«J ro 


CM 
m 




cc 


s 






































£<*> 


"T 

5 


o 
to 


tC 








































i* 




lO 












































^ CM 


ro 


o 










































£ CM 


cm 

© 

CM 














































d 




c 




c 




c 




| 




c 




c 




c 


i s 




M 


CM 


to 

CM 


m 


to 

(V 


T 


to 


u- 


vc 

LT 


tfl 


t£ 


r- 


< 


at 




> 

3 O 


t£ 
I o 


> 

t c 


II 
. c 


► 


« 


> 





on 



Areas and Circumferences of Circles 



Diam. 


Area 


Circum. 


Diam. 


Area 


Circum. 


Diam. 


Area 


Circum. 


H* 


.00019 


. 04909 


2% 


4.4301 


7.4613 


TVs 


48.707 


24.740 


H2 


.00077 


.09818 


He 


4 . 6664 


7.6576 


8. 


50.265 


25.133 


U* 


.00173 


.14726 


H 


4.9087 


7.8540 


Vs 


51.849 


25.525 


He 


.00307 


.19635 


He 


5.1572 


8.0503 


u 


53.456 


25.918 


Ha 


.00479 


. 24544 


Vs 


5.4119 


8.2467 


Vs 


55.088 


26.311 


Hi 


.00690 


.29452 


5.6727 


8.4430 


H 


56.745 


26.704 


Ha 


.00939 


.34361 


X 


5.9396 


8.6394 


Vs 


58.426 


27.096 




.01227 


.39270 


x He 


6.2126 


8.8357 


% 


60.132 


27.489 


.01917 


.49087 


Vs 


6.4918 


9.0321 


H 


61.862 


27.882 


M« 


.02761 


.58905 


i ki 


6.7771 


9.2284 


9. 


63.617 


28.274 


Hi 


.03758 


.68722 


3. 


7.0686 


9.4248 


H 


65.397 


28.667 


H 


.04909 


.78540 


He 


7.3662 


9.6211 


X 


67.201 


29.060 


Hi 


.06213 


.88357 


Vs 


7.6699 


9.8175 


Vs 


69.029 


29.452 


He 


.07670 


.98175 


He 


7.9798 


10.014 


¥2 


70.882 


29.845 


11 As2 


,09281 


1.0799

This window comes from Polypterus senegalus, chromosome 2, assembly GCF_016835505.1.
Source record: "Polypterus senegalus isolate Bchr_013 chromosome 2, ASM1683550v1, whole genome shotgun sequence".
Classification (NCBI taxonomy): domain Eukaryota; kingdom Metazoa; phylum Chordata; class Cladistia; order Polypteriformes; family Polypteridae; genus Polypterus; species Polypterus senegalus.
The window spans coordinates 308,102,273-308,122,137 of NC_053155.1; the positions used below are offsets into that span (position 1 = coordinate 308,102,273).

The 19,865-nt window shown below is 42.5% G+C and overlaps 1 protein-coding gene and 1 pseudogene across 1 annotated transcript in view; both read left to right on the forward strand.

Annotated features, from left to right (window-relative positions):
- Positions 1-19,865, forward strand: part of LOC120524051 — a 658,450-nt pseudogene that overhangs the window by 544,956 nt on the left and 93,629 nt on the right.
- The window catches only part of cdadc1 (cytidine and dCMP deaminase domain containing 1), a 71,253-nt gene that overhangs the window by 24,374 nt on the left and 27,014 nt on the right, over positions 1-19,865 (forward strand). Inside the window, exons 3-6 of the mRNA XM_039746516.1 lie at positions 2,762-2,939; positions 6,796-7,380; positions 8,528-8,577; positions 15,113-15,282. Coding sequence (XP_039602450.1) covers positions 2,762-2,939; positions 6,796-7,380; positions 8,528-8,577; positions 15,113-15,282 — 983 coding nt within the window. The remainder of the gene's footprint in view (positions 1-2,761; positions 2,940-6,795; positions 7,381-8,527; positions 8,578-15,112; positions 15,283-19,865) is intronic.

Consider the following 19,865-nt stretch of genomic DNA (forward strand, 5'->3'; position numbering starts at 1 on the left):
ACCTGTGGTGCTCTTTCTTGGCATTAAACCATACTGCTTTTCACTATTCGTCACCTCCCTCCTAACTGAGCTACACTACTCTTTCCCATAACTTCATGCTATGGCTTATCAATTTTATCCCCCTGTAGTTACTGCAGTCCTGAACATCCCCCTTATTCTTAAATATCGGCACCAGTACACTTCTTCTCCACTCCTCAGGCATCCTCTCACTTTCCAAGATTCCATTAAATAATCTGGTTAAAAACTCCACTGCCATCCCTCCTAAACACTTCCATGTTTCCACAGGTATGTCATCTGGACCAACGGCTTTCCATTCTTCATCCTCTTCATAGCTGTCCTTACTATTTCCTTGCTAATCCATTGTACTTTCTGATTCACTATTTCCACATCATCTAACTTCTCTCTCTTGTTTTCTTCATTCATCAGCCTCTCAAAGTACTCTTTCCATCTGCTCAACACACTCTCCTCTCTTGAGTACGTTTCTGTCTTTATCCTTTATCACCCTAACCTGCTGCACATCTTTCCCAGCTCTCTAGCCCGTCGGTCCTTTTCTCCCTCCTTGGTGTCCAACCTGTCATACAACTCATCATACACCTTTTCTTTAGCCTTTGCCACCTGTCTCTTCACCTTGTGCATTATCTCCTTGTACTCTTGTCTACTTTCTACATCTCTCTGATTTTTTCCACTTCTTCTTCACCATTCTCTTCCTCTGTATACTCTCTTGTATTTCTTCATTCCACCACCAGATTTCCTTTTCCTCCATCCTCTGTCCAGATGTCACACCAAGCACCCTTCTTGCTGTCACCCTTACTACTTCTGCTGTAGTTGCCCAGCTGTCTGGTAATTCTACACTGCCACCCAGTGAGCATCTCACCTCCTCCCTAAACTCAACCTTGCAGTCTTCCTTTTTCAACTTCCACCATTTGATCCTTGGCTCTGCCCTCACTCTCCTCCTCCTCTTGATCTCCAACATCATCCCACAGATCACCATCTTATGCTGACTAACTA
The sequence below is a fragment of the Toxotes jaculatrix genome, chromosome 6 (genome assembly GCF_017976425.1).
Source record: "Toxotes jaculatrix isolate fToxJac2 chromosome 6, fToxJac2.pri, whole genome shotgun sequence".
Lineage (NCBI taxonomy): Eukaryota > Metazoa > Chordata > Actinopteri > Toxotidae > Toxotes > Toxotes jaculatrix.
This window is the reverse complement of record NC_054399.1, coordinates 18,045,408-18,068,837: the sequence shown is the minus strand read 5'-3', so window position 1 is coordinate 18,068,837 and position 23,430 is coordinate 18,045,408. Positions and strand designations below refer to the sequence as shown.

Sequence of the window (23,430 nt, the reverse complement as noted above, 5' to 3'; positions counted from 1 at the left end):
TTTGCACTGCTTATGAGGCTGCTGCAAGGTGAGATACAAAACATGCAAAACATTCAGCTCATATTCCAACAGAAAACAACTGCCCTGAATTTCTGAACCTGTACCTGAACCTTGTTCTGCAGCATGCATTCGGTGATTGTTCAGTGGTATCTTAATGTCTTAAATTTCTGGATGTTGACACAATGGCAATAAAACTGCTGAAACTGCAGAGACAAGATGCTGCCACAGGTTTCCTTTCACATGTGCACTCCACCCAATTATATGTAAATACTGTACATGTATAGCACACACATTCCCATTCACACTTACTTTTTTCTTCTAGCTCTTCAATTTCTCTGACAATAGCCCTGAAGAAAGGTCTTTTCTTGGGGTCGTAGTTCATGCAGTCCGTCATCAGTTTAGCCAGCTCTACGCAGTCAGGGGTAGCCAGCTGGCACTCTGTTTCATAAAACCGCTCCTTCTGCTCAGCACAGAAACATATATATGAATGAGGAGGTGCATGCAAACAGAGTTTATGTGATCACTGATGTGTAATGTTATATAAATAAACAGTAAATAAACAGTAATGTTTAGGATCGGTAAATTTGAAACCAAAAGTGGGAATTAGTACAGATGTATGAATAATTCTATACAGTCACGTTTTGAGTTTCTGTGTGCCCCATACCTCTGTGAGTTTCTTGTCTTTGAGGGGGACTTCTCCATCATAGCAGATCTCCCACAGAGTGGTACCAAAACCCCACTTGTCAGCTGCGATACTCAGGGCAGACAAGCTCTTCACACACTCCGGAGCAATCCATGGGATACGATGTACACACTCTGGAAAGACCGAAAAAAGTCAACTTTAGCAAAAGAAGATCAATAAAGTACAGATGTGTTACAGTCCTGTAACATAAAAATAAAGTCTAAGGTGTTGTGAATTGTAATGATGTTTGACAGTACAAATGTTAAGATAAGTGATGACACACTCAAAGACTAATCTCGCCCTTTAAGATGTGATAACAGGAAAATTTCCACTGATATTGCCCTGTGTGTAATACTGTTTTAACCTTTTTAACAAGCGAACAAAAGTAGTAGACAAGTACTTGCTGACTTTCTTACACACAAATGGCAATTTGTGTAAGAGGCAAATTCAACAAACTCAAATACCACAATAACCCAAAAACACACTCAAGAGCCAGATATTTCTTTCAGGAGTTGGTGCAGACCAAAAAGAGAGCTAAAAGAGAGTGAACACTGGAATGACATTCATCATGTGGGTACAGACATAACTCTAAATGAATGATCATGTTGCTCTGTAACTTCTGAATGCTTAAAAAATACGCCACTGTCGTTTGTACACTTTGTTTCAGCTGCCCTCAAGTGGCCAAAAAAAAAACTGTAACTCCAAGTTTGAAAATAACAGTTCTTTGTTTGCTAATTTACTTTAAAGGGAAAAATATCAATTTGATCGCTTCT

X 


8.2958 


10.210 


Vs 


72.760 


30.238 


H 


,11045 


1.1781 


He 


8.6179 


10.407 


% 


74.662 


30.631 


l Hi 


.12962 


1,2763 


He 


8.9462 


10.603 


Vs 


76.589 


31.023 


He 


.15033 


1.3744 


9.2806 


10.799 


10. 


78.540 


31.416 


l Hi 


.17257 


1,4726 


H 


9.6211 


10.996 


H 


80.516 


31.809 


n 


.19635 


1.5708 


He 


9.9678 


11.192 


X 


82.516 


32.201 


17 A2 


.22166 


1 . 6690 


Vs 


10.321 


11.388 


% 


84.541 


32.594 


He 


.24850 


1.7671 


ll Xe 


10.680 


11.585 


V2 


86 . 590 


32.987 


l Hi 


.27688 


1.8653 


¥> 


11.045 


11.781 


Vs 


88.664 


33.379 


% 


.30680 


1.9635 


x He 


11.416 


11.977 


% 


90.763 


33.772 


2 H2 


.33824 


2.0617 


Vs 


11.793 


12.174 


Vs 


92.886 


34.165 


l H« 


.37122 


2.1598 


l H% 


12.177 


12.370 


11. 


95.033 


34.558 


2 %2 


.40574 


2.2580 


4. 


12.566 


12.566 


H 


97.205 


34.950 


x 


.44179 


2.3562 


He 


12.962 


12.763 


X 


99.402 


35 . 343 


2 %2 


.47937 


2.4544 


He 


13,364 


12.959 


Vs 


101.62 


35.736 


X H* 


.51849 


2.5525 


13.772 


13.155 


M 


103.87 


36.128 


2 %2 


.55914 


2.6507 


H 


14.186 


13.352 


H 


106.14 


36.521 


Vs 


.60132 


2 . 7489 


He 


14.607 


13.548 


X 


108.43 


36.914 


2 %2 


.64504 


2.8471 


& 


15.033 


13 . 744 


Vs 


110.75 


37.306 


1 He 


.69029 


2.9452 


15.466 


13.941 


12. 


113.10 


37.699 


A 2 


.73708 


3.0434 


l A 


15.904 


14.137 


Vs 


115.47 


38.092 


1. 


.7854 


3 . 1416 


He 


16.349 


14.334 


X 


117.86 


38.485 


Hi 


.8352 


3.2397 


H 


16.800 


14.530 


Vs 


120.28 


38.877 


He 


.8866 


3.3379 


l He 


17.257 


14.726 


Yi 


122.72 


39.270 


Hi 


.9396 


3.4361 


% 


17.721 


14.923 


Vs 


125.19 


39.663 


v% 


.9940 


3.5343 


13 Ae 


18.190 


15.119 


X 


127.68 


40.055 


%2 


1,0500 


3.6324 


Vs 


18.665 


15.315 


, y * 


130.19 


40.448 


He 


1.1075 


3.7306 


X H% 


19.147 


15.512 


13. 


132 . 73 


40.841 


A 2 


1.1666 


3.8288 


5. 


19.635 


15.708 


Vs 


135.30 


41.233 


X 


1,2272 


3.9270 


Me 


20.129 


15.904 


X 


137.89 


41.626 


%2 


1.2893 


4.0251 


H 


20.629 


16.101 


Vs 


140.50 


42.019 


Vie 


1.3530 


4.1233 


He 


21.135 


16.297 


M 


143.14 


42.412